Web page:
Bombardier has unveiled a new corporate structure that will bring all its aerospace operations into a single business after reporting a improvement in net profit for first three months of calendar 2019.
The new business unit, to be called Bombardier Aviation, would cover the company’s commercial aircraft and business aircraft operations.
However, it would not include Bombardier’s aerostructures manufacturing factories in Northern Ireland and Morocco, which have been put up for sale.
Bombardier chief executive Alain Bellemare said uniting the business aircraft and commercial aircraft divisions was the right step for the company.
“We are very excited to announce the strategic formation of Bombardier Aviation,” Bellemare said in a statement on Thursday (Canadian time).
“The consolidation will simplify and better focus our organization on our leading brands, Global, Challenger, Learjet and the CRJ.
It will also allow us to better support our customers and generate value for shareholders.”
Bombardier’s manufacturing facility in Belfast, Northern Ireland, makes the wings for the Airbus A220 family of aircraft, which was previously known as the CSeries before the Airbus acquired a 50 per cent stake in the program in 2018.
Meanwhile, the Casablanca, Morocco, plant makes aeronautical equipment such as Airbus A320neo nacelle thrust reversers.
Bellemare said Bombardier would focus its aerostructures activities around its facilities in Montreal, Canada, Querétaro, Mexico and Texas in the United States.
“Collectively, these facilities provide Bombardier with all the skills, technologies and capabilities to design, produce and service the current and next generation of aircraft,” Bellemare said.
Bombardier’s commercial aircraft business is centred around the CRJ family of regional jets that comprises the CRJ700 (up to 78 seats and 1,400nm range), CRJ900 (up to 90 seats and 1,550nm range) and CRJ1000 (up to 104 seats and 1,650nm range). The company is also building a new CRJ550 50-seat regional jet that is based on the CRJ700.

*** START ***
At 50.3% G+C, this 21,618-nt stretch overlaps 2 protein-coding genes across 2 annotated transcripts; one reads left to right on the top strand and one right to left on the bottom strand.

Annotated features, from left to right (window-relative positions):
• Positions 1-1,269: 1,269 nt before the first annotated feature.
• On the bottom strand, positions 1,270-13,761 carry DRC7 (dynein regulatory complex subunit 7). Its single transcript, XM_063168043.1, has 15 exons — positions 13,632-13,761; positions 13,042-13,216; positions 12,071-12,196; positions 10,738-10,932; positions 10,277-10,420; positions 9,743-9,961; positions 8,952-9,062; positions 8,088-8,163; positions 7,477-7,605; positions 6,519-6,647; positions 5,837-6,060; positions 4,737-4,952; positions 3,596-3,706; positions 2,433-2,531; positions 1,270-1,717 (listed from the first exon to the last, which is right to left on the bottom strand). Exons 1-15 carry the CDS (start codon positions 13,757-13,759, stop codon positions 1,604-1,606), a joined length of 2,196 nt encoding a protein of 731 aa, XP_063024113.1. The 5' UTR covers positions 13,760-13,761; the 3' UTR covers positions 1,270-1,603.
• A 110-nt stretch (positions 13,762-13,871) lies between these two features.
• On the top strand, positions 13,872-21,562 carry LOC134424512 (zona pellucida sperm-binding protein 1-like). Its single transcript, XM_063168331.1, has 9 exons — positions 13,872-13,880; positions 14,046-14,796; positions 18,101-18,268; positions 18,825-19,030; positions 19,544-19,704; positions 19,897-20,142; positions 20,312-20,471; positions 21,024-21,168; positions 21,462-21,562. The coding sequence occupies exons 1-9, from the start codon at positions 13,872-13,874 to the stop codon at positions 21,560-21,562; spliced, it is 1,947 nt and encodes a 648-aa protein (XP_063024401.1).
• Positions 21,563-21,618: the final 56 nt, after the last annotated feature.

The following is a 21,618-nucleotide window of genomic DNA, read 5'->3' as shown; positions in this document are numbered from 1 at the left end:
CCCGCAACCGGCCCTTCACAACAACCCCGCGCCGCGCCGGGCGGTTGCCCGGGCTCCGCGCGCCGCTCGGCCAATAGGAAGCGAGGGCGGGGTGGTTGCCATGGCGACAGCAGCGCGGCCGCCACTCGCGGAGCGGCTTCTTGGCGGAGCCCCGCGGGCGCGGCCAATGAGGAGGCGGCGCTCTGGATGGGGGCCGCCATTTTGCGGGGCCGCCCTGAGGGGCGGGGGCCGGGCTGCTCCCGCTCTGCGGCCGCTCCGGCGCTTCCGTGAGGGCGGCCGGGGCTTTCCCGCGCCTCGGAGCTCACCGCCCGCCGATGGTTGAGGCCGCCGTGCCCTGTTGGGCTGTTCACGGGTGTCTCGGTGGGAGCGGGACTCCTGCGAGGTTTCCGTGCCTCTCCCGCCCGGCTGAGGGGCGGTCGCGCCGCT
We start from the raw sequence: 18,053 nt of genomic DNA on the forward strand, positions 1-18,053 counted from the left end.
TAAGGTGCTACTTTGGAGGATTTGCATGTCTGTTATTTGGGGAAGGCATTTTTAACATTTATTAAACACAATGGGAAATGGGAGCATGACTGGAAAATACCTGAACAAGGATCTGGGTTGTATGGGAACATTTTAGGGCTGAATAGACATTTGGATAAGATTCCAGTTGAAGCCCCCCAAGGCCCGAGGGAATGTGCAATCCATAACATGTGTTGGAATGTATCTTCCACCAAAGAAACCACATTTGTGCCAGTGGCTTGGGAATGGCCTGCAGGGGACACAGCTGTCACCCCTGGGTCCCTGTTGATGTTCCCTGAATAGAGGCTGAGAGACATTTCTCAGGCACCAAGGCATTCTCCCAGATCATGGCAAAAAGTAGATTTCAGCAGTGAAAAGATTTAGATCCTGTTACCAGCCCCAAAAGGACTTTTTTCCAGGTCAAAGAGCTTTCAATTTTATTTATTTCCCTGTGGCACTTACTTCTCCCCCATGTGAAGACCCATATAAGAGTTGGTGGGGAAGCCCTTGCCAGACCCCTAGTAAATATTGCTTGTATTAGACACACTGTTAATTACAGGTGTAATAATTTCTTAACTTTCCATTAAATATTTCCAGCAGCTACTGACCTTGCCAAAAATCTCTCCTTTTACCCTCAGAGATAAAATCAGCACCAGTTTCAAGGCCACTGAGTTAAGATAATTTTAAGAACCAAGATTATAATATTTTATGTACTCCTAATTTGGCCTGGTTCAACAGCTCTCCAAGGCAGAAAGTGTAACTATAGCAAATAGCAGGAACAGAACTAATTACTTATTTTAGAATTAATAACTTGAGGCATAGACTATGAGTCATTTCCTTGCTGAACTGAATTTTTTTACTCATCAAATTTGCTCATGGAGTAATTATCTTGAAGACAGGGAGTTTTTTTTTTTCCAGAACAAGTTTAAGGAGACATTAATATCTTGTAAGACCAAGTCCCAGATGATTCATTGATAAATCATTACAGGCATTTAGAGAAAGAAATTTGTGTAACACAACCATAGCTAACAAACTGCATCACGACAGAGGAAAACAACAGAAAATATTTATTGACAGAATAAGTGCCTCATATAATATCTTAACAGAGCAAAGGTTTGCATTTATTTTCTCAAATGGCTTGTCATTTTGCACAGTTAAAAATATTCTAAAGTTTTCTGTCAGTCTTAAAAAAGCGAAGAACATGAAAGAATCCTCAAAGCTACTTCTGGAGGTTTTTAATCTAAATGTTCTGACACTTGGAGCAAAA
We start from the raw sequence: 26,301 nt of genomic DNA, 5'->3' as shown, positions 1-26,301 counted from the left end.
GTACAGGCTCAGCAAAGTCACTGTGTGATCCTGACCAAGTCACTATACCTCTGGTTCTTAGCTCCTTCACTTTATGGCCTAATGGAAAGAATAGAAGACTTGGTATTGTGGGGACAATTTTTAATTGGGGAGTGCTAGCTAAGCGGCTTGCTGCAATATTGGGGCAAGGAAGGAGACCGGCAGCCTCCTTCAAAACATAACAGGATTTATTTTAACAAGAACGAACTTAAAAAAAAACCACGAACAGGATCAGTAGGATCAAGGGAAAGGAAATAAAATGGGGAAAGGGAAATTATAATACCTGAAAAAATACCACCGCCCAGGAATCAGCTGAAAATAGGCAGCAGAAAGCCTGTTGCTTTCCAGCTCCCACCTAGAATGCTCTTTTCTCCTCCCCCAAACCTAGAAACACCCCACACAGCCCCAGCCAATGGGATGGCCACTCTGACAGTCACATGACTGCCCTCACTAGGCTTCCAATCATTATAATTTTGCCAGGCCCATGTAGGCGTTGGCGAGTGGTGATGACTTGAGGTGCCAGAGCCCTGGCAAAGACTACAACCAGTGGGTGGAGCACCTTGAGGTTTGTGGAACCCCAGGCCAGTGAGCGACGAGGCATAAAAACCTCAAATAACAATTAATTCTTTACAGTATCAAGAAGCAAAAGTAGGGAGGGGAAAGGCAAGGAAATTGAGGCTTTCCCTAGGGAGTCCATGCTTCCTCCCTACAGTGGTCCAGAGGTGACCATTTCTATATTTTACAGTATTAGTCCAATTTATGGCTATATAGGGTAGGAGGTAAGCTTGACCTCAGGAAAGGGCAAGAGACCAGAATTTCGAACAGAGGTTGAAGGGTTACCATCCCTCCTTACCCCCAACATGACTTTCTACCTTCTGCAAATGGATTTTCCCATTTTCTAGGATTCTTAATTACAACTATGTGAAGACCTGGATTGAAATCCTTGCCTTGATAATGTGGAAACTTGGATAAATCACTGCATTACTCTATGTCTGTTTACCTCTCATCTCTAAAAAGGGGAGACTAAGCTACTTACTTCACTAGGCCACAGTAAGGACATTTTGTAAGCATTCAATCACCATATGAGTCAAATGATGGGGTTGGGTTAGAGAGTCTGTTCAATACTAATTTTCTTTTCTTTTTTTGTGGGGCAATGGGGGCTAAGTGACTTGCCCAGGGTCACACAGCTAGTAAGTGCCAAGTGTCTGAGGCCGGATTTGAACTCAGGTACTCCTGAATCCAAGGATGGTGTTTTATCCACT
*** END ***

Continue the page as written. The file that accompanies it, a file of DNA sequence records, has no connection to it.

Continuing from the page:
In November 2018, the company announced the sale of its turboprop commercial aircraft business to the parent company of Canada-based aircraft manufacturer Viking Air for CAD$300 million. The transaction covered the in-production Q400 as well as all assets, intellectual property and type certificates associated with the out-of-production Dash 8 series – 100, 200 and 300 – aircraft.
Meanwhile, its business aircraft lineup features the Challenger, Global and Learjet brands.
Bombardier reported net income, or net profit, of C$239 million for the three months to March 31 2019, up from C$44 million in the prior corresponding period.
Revenue fell 13 per cent to C$3.52 billion, Bombardier said in a statement on Thursday, amid fewer aircraft deliveries, slower project ramp up at its transportation business, which makes trains, and unfavourable currency translation.
The commercial aircraft business posted earnings before interest and tax (EBIT) of $22 million for the three months of March 31 2019, compared with negative EBIT of $73 million in the prior corresponding period.
Meanwhile, the business jet business posted EBIT of C$594 million, up from C$97 million in the prior corresponding period thanks to the proceeds from the sale of the some training activities to CAE announced in November 2018.
In terms of the outlook, Bombardier said revenue across the business for calendar 2019 was expected to be C$17 billion, down about C$1 billion from the prior year.
Adjusted EBIT was tipped to be within the range of C$1-1.15 billion, compared with C$1.107 billion in the prior corresponding period.
VIDEO: A look at the short-field performance of the Global 7500 from the Bombardier YouTube channel.
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